At one time, all neurocognitive disorders were lumped together under the classification of dementia, because they involve similar cognitive impairments and decline, and most often affect the elderly. Although Alzheimer's disease accounts for the majority of cases of neurocognitive disorders, there are actually a total of nine medical conditions that similarly affect mental functions such as memory, thinking, and the ability to reason. Some also affect the motor system. In addition to Alzheimer's, these include frontotemporal degeneration, Huntington’s disease, Lewy body disease, traumatic brain injury (TBI), Parkinson’s disease, prion disease, and dementia/neurocognitive issues due to HIV infection. These neurocognitive disorders are categorized and diagnosed as either mild or major in nature, depending on the severity of symptoms. Some, such as TBI and HIV, can typically affect younger as well as older people. Mild neurocognitive disorder is also called slight cognitive impairment, while major neurocognitive disorder is generally considered full-out dementia.
The mental and behavioral symptoms of the nine recognized neurocognitive disorders are the same or similar, whether they are mild or major. They include a decline in thinking skills, such as the ability to plan, make a decision, focus on a task, remember the names of objects and people, perform daily tasks, and speak and behave in socially accepted ways. When there is only a slight decline in one or more of these functions, the disorder is mild. When there is a severe decline in one or more of the same functions, the disorder is considered major. Where someone falls on the spectrum of neurocognitive impairment is often measured by the degree to which the condition affects a patient's level of independence. In both mild and major neurocognitive disorders, the decline is enough to attract the attention of loved ones or health-care providers, and the disorder can be confirmed through testing.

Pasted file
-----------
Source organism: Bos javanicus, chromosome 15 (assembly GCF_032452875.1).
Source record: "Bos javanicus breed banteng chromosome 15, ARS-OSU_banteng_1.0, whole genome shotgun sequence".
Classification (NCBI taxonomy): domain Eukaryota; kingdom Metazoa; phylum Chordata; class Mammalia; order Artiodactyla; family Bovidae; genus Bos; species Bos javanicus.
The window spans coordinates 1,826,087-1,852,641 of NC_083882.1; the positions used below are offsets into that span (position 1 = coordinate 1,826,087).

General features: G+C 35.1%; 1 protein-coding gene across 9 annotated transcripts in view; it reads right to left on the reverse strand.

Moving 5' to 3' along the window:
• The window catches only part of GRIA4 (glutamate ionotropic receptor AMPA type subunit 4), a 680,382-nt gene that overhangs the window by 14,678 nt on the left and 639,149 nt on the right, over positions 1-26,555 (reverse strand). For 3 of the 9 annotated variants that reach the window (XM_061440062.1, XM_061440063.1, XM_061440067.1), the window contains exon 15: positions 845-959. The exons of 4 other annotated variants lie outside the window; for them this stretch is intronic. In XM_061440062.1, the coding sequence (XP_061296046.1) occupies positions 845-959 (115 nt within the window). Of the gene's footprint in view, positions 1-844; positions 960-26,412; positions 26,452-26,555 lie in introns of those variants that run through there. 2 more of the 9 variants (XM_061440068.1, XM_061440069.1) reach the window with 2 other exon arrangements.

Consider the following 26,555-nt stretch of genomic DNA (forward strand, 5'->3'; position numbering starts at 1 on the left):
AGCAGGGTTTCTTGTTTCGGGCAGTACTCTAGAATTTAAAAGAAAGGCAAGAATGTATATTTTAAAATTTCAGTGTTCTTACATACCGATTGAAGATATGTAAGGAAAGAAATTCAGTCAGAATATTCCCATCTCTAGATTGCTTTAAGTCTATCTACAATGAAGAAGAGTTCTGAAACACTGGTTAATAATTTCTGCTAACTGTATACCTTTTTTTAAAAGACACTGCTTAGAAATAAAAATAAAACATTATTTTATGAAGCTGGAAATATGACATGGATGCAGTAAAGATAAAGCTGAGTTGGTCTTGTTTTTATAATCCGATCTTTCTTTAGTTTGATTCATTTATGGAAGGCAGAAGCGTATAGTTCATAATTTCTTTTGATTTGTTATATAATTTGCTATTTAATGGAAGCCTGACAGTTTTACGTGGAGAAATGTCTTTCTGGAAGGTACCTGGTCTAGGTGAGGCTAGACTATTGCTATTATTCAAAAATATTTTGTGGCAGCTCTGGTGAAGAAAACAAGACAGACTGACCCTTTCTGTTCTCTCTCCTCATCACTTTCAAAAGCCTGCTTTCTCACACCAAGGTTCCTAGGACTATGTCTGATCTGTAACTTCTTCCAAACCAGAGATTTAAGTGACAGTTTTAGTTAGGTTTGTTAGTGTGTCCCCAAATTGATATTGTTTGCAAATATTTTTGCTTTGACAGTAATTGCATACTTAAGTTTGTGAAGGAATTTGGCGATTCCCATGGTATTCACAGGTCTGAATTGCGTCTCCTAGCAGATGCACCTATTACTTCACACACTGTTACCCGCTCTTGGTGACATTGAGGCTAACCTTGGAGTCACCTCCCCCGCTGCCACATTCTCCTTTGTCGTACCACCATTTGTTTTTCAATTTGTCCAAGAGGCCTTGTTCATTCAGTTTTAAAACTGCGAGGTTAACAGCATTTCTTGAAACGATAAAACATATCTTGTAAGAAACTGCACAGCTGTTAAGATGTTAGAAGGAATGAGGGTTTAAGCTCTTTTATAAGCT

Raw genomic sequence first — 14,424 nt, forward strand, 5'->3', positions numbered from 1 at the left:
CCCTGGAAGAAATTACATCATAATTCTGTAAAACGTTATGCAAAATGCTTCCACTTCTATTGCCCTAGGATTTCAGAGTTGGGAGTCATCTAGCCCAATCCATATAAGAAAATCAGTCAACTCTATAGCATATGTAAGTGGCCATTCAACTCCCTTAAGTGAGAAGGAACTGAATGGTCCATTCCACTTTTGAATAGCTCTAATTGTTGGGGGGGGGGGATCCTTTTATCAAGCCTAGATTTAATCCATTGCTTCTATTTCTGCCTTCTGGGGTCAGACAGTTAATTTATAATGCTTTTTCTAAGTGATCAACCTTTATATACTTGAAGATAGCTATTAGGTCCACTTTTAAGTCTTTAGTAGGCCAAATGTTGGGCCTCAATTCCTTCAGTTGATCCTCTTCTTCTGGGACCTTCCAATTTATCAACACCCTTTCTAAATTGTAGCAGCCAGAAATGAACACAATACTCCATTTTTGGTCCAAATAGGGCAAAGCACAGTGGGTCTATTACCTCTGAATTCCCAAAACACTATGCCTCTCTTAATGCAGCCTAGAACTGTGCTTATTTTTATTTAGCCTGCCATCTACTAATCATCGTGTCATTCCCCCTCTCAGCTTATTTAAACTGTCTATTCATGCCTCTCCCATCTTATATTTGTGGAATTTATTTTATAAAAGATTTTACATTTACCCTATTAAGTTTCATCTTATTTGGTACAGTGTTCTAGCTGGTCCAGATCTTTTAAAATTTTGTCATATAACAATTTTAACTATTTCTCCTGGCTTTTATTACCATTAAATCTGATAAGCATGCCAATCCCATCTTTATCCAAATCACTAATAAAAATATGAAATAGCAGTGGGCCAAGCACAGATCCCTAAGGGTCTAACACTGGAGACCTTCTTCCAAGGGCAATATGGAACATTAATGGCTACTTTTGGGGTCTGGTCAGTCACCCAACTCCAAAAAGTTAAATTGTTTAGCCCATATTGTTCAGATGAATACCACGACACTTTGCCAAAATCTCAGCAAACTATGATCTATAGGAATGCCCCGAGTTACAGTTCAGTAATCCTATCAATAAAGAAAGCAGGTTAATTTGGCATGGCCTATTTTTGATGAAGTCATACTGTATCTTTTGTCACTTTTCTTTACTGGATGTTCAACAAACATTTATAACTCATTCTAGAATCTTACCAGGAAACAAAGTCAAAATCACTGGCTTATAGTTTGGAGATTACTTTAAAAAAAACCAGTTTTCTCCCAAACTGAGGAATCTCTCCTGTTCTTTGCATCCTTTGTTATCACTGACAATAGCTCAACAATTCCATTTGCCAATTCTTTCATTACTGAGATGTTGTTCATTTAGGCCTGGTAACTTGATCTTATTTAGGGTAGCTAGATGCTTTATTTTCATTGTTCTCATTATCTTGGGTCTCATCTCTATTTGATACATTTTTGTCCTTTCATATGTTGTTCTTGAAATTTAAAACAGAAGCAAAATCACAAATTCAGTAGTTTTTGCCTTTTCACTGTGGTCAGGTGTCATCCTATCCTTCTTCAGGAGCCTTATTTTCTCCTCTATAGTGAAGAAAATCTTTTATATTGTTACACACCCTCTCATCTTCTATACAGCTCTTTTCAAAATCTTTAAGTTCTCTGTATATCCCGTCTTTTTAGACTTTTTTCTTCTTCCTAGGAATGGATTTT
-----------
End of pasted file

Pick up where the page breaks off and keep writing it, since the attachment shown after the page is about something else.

Neurocognitive disorders are acquired conditions that represent underlying brain pathology that results in a decline in faculties; they are not developmental conditions. They are caused by brain damage in areas that affect learning and memory, planning and decision making, the ability to correctly use and understand language, hand-eye coordination, and the ability to act within social norms, such as dressing appropriately for the weather or occasion, showing empathy, and performing routine tasks. To be diagnosed as a neurocognitive disorder, the symptoms must be associated with a medical condition, not another mental health problem, and there can be no evidence of delirium, a separate, temporary disorder with similar symptoms.
When a major or mild neurocognitive disorder is suspected, testing can be performed by a neuropsychologist, and the condition can be diagnosed by a neurologist or geriatric psychiatrist. Antidepressants and medications that treat memory loss and other symptoms are available. Ongoing psychotherapy and psychosocial support for patients and families are usually necessary for clear understanding and proper management of the disorder and to maintain a better quality of life for everyone involved.
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Understanding Mental Disorders. Dementia and Other Memory Problems. 2015; American Psychiatric Association.
Last reviewed 10/05/2017